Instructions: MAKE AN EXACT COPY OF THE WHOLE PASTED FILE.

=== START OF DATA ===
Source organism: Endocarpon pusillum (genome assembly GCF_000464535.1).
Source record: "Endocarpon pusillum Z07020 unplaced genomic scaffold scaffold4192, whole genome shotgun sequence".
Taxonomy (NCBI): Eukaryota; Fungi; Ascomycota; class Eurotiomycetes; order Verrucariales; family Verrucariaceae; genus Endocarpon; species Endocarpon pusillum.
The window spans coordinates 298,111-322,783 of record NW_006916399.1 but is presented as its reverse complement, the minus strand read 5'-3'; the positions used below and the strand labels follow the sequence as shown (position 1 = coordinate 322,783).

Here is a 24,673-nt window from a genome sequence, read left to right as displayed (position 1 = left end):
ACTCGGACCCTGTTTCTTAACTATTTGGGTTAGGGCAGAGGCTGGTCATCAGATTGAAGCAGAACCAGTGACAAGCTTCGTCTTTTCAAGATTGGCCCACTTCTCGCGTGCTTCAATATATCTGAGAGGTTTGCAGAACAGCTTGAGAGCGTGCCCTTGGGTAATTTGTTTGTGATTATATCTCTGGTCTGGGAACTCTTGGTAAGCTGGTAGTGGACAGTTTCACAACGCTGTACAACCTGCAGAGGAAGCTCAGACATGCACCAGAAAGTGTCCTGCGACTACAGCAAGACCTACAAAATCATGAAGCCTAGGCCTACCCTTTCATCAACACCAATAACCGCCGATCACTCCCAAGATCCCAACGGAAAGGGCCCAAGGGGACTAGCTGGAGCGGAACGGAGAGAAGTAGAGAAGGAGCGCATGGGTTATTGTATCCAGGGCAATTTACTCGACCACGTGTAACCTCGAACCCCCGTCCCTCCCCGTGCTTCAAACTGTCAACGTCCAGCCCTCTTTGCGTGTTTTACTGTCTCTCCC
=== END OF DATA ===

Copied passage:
Source organism: Endocarpon pusillum (genome assembly GCF_000464535.1).
Source record: "Endocarpon pusillum Z07020 unplaced genomic scaffold scaffold4192, whole genome shotgun sequence".
Taxonomy (NCBI): Eukaryota; Fungi; Ascomycota; class Eurotiomycetes; order Verrucariales; family Verrucariaceae; genus Endocarpon; species Endocarpon pusillum.
The window spans coordinates 298,111-322,783 of record NW_006916399.1 but is presented as its reverse complement, the minus strand read 5'-3'; the positions used below and the strand labels follow the sequence as shown (position 1 = coordinate 322,783).

Here is a 24,673-nt window from a genome sequence, read left to right as displayed (position 1 = left end):
ACTCGGACCCTGTTTCTTAACTATTTGGGTTAGGGCAGAGGCTGGTCATCAGATTGAAGCAGAACCAGTGACAAGCTTCGTCTTTTCAAGATTGGCCCACTTCTCGCGTGCTTCAATATATCTGAGAGGTTTGCAGAACAGCTTGAGAGCGTGCCCTTGGGTAATTTGTTTGTGATTATATCTCTGGTCTGGGAACTCTTGGTAAGCTGGTAGTGGACAGTTTCACAACGCTGTACAACCTGCAGAGGAAGCTCAGACATGCACCAGAAAGTGTCCTGCGACTACAGCAAGACCTACAAAATCATGAAGCCTAGGCCTACCCTTTCATCAACACCAATAACCGCCGATCACTCCCAAGATCCCAACGGAAAGGGCCCAAGGGGACTAGCTGGAGCGGAACGGAGAGAAGTAGAGAAGGAGCGCATGGGTTATTGTATCCAGGGCAATTTACTCGACCACGTGTAACCTCGAACCCCCGTCCCTCCCCGTGCTTCAAACTGTCAACGTCCAGCCCTCTTTGCGTGTTTTACTGTCTCTCCC